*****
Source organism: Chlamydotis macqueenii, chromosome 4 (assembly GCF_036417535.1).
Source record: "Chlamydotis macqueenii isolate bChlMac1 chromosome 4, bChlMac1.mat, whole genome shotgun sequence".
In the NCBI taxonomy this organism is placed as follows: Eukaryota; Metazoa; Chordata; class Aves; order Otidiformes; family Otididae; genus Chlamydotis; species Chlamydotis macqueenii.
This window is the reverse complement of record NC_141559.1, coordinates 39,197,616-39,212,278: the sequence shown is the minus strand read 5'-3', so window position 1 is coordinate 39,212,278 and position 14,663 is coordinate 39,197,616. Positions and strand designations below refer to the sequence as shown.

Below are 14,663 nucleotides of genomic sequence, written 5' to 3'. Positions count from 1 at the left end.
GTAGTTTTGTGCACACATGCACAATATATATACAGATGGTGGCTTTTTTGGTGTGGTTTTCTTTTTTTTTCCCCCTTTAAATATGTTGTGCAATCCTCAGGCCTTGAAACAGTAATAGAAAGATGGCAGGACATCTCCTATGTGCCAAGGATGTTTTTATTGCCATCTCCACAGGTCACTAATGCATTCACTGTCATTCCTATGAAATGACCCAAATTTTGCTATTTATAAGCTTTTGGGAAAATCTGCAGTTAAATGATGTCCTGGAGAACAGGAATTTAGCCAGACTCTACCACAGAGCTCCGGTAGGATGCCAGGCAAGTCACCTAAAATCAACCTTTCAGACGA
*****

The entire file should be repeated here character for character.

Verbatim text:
Source organism: Chlamydotis macqueenii, chromosome 4 (assembly GCF_036417535.1).
Source record: "Chlamydotis macqueenii isolate bChlMac1 chromosome 4, bChlMac1.mat, whole genome shotgun sequence".
In the NCBI taxonomy this organism is placed as follows: Eukaryota; Metazoa; Chordata; class Aves; order Otidiformes; family Otididae; genus Chlamydotis; species Chlamydotis macqueenii.
This window is the reverse complement of record NC_141559.1, coordinates 39,197,616-39,212,278: the sequence shown is the minus strand read 5'-3', so window position 1 is coordinate 39,212,278 and position 14,663 is coordinate 39,197,616. Positions and strand designations below refer to the sequence as shown.

Below are 14,663 nucleotides of genomic sequence, written 5' to 3'. Positions count from 1 at the left end.
GTAGTTTTGTGCACACATGCACAATATATATACAGATGGTGGCTTTTTTGGTGTGGTTTTCTTTTTTTTTCCCCCTTTAAATATGTTGTGCAATCCTCAGGCCTTGAAACAGTAATAGAAAGATGGCAGGACATCTCCTATGTGCCAAGGATGTTTTTATTGCCATCTCCACAGGTCACTAATGCATTCACTGTCATTCCTATGAAATGACCCAAATTTTGCTATTTATAAGCTTTTGGGAAAATCTGCAGTTAAATGATGTCCTGGAGAACAGGAATTTAGCCAGACTCTACCACAGAGCTCCGGTAGGATGCCAGGCAAGTCACCTAAAATCAACCTTTCAGACGA